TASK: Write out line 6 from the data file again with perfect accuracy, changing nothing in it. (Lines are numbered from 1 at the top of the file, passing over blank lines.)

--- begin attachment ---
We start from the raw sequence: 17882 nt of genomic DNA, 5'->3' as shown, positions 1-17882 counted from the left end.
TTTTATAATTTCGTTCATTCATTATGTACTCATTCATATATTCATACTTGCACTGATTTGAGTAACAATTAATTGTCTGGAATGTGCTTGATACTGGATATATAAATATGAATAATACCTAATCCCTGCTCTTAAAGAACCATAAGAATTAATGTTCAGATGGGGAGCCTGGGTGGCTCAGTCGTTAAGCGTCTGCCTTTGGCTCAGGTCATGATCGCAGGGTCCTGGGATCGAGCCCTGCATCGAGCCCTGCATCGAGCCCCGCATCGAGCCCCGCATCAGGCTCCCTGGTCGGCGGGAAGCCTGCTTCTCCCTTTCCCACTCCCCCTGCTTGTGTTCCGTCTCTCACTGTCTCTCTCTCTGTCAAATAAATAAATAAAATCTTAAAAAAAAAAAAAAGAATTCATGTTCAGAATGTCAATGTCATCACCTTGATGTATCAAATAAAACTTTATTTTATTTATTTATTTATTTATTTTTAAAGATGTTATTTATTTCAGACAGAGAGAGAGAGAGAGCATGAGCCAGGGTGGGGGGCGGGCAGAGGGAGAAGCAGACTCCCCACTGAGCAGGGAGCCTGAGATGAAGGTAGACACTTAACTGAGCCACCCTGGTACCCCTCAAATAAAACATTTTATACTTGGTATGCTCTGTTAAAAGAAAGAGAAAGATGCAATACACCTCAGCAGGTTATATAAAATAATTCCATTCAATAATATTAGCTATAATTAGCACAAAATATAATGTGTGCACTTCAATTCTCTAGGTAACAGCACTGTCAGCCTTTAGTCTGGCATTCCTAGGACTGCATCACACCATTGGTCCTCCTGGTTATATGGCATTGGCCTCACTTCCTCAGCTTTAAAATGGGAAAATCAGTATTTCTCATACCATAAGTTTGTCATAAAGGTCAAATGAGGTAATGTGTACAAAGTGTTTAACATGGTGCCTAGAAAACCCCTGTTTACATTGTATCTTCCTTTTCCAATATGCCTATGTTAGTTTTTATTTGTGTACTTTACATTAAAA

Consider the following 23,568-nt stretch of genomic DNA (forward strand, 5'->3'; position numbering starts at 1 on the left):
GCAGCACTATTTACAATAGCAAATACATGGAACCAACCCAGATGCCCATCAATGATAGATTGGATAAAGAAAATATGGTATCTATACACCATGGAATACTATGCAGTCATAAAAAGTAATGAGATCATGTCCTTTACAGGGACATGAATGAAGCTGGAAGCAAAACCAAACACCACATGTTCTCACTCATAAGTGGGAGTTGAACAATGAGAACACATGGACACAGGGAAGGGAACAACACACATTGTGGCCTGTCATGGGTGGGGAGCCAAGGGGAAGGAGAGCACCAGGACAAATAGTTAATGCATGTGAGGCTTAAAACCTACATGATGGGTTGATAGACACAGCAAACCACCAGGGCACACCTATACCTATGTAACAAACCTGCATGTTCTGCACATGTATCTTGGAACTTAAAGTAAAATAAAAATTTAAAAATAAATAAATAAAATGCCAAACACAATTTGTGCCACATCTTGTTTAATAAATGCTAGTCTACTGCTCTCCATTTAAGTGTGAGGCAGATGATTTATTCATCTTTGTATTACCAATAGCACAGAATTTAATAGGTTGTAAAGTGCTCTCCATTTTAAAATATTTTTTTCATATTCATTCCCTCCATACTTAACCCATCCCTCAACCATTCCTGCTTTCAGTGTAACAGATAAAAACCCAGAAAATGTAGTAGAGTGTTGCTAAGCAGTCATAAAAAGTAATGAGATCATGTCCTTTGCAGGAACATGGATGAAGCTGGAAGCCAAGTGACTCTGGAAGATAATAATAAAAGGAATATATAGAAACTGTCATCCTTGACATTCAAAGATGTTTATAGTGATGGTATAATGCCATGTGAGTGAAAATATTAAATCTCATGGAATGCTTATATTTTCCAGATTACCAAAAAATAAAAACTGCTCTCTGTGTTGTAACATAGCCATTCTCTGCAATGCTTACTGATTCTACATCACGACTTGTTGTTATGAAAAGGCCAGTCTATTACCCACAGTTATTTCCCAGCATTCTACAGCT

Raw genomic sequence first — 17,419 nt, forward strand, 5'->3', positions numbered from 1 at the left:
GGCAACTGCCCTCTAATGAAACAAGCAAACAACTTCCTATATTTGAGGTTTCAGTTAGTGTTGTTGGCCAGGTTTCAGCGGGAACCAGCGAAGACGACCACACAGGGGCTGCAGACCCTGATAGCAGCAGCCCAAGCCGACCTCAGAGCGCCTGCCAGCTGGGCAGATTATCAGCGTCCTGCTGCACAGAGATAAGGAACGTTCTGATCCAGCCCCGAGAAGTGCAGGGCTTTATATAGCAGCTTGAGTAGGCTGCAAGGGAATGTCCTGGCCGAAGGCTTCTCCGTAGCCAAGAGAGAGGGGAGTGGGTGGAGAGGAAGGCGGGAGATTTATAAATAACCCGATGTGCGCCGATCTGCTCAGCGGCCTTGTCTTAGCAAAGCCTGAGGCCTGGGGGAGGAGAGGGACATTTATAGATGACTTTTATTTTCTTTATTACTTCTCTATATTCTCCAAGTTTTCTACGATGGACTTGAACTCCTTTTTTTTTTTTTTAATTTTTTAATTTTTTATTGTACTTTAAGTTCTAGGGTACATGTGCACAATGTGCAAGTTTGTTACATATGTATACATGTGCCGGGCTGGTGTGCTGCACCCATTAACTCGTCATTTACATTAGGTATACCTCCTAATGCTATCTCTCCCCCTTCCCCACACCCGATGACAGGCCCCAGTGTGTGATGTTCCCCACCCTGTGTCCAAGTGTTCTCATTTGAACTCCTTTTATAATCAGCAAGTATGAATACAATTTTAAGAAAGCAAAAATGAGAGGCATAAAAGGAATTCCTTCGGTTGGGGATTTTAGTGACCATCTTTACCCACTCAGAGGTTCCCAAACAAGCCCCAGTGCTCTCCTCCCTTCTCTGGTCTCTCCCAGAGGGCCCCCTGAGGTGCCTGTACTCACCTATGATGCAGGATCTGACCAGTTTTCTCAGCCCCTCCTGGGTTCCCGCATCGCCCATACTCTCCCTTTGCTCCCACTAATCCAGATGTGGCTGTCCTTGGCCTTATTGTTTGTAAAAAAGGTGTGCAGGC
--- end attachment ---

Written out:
GGCAACTGCCCTCTAATGAAACAAGCAAACAACTTCCTATATTTGAGGTTTCAGTTAGTGTTGTTGGCCAGGTTTCAGCGGGAACCAGCGAAGACGACCACACAGGGGCTGCAGACCCTGATAGCAGCAGCCCAAGCCGACCTCAGAGCGCCTGCCAGCTGGGCAGATTATCAGCGTCCTGCTGCACAGAGATAAGGAACGTTCTGATCCAGCCCCGAGAAGTGCAGGGCTTTATATAGCAGCTTGAGTAGGCTGCAAGGGAATGTCCTGGCCGAAGGCTTCTCCGTAGCCAAGAGAGAGGGGAGTGGGTGGAGAGGAAGGCGGGAGATTTATAAATAACCCGATGTGCGCCGATCTGCTCAGCGGCCTTGTCTTAGCAAAGCCTGAGGCCTGGGGGAGGAGAGGGACATTTATAGATGACTTTTATTTTCTTTATTACTTCTCTATATTCTCCAAGTTTTCTACGATGGACTTGAACTCCTTTTTTTTTTTTTTAATTTTTTAATTTTTTATTGTACTTTAAGTTCTAGGGTACATGTGCACAATGTGCAAGTTTGTTACATATGTATACATGTGCCGGGCTGGTGTGCTGCACCCATTAACTCGTCATTTACATTAGGTATACCTCCTAATGCTATCTCTCCCCCTTCCCCACACCCGATGACAGGCCCCAGTGTGTGATGTTCCCCACCCTGTGTCCAAGTGTTCTCATTTGAACTCCTTTTATAATCAGCAAGTATGAATACAATTTTAAGAAAGCAAAAATGAGAGGCATAAAAGGAATTCCTTCGGTTGGGGATTTTAGTGACCATCTTTACCCACTCAGAGGTTCCCAAACAAGCCCCAGTGCTCTCCTCCCTTCTCTGGTCTCTCCCAGAGGGCCCCCTGAGGTGCCTGTACTCACCTATGATGCAGGATCTGACCAGTTTTCTCAGCCCCTCCTGGGTTCCCGCATCGCCCATACTCTCCCTTTGCTCCCACTAATCCAGATGTGGCTGTCCTTGGCCTTATTGTTTGTAAAAAAGGTGTGCAGGC